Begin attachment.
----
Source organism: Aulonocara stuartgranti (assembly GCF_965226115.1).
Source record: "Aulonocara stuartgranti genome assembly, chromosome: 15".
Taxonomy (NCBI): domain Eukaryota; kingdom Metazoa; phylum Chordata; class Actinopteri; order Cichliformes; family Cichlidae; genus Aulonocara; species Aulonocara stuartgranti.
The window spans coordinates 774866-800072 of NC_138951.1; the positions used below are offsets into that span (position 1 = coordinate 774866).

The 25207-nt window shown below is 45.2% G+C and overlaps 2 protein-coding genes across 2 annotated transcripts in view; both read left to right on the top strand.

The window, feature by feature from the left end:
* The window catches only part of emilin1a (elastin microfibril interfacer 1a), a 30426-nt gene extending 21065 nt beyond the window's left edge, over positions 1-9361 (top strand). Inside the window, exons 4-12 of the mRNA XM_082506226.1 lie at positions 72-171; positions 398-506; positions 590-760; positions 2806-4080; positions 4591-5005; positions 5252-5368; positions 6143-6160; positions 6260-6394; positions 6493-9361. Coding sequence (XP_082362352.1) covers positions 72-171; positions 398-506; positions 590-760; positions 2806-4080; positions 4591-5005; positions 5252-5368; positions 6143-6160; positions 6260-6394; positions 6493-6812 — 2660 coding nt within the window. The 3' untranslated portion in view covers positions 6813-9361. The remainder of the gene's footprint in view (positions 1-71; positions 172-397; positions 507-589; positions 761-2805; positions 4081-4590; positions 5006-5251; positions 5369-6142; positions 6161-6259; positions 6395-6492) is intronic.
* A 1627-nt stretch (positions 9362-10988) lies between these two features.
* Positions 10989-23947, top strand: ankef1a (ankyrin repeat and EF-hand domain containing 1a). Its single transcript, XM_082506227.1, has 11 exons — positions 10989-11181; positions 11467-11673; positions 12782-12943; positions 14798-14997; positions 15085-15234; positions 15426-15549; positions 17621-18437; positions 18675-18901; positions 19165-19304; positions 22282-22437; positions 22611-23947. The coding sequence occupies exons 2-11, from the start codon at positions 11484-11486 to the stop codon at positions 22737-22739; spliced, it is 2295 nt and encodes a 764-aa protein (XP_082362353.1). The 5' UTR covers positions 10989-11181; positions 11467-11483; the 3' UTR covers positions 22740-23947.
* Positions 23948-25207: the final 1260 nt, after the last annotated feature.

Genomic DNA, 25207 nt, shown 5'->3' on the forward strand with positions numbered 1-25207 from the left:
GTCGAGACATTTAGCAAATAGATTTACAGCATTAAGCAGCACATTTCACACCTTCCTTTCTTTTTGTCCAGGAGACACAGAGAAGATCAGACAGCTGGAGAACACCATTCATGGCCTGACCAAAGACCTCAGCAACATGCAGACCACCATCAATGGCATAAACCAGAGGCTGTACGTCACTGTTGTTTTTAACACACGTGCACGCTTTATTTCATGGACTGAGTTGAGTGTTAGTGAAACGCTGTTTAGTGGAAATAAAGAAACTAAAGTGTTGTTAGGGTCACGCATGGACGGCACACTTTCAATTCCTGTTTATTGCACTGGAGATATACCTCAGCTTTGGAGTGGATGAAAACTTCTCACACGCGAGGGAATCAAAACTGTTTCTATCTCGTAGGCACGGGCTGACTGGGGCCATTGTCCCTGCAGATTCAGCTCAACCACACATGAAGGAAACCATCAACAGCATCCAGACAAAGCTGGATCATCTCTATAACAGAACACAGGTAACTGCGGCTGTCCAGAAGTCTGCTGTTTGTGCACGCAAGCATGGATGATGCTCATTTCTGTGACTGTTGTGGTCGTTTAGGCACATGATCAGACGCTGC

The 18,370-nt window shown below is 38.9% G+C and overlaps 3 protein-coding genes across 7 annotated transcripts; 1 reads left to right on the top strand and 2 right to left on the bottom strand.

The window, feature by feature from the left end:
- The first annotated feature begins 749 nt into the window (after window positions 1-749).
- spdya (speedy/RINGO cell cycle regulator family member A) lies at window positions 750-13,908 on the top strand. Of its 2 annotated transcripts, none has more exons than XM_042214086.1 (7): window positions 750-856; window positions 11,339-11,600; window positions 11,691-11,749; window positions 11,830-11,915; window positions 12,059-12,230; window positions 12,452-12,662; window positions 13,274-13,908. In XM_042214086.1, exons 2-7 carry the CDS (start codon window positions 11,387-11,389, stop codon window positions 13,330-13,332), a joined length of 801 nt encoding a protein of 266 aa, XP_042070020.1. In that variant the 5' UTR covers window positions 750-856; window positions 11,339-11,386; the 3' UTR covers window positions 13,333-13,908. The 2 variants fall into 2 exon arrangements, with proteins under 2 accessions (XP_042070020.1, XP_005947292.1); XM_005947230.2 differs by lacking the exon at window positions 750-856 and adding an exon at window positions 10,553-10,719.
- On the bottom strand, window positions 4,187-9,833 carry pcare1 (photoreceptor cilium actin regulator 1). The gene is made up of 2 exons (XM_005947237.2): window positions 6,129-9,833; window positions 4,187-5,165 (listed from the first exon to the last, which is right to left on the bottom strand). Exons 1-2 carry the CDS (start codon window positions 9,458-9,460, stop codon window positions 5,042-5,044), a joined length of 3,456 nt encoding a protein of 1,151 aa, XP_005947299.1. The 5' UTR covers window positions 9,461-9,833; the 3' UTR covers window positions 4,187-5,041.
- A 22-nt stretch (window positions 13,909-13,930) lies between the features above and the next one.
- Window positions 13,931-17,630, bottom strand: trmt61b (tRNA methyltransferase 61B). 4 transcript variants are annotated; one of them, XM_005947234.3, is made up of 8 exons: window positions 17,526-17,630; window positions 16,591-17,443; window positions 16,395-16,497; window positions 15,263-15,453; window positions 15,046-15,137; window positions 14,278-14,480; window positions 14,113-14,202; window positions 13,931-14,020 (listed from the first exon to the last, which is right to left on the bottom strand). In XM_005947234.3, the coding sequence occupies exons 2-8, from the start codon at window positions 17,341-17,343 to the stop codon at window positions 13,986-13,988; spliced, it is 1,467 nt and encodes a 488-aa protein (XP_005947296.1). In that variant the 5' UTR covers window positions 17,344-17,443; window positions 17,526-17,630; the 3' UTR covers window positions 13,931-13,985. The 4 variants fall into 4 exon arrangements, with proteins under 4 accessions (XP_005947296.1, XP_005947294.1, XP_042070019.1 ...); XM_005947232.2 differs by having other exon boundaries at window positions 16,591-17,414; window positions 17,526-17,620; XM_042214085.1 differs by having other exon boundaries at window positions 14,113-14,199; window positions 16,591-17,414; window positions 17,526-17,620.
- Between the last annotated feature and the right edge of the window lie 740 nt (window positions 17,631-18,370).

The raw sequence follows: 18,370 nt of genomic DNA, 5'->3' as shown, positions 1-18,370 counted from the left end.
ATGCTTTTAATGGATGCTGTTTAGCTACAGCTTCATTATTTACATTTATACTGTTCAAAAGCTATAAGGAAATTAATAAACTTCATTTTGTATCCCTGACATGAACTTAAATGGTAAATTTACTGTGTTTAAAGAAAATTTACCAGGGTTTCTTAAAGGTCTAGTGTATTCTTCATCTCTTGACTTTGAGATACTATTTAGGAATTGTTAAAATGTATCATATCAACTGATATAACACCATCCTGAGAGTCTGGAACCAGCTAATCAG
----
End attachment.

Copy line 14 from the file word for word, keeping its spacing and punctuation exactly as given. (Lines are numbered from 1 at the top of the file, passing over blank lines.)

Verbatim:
The window, feature by feature from the left end: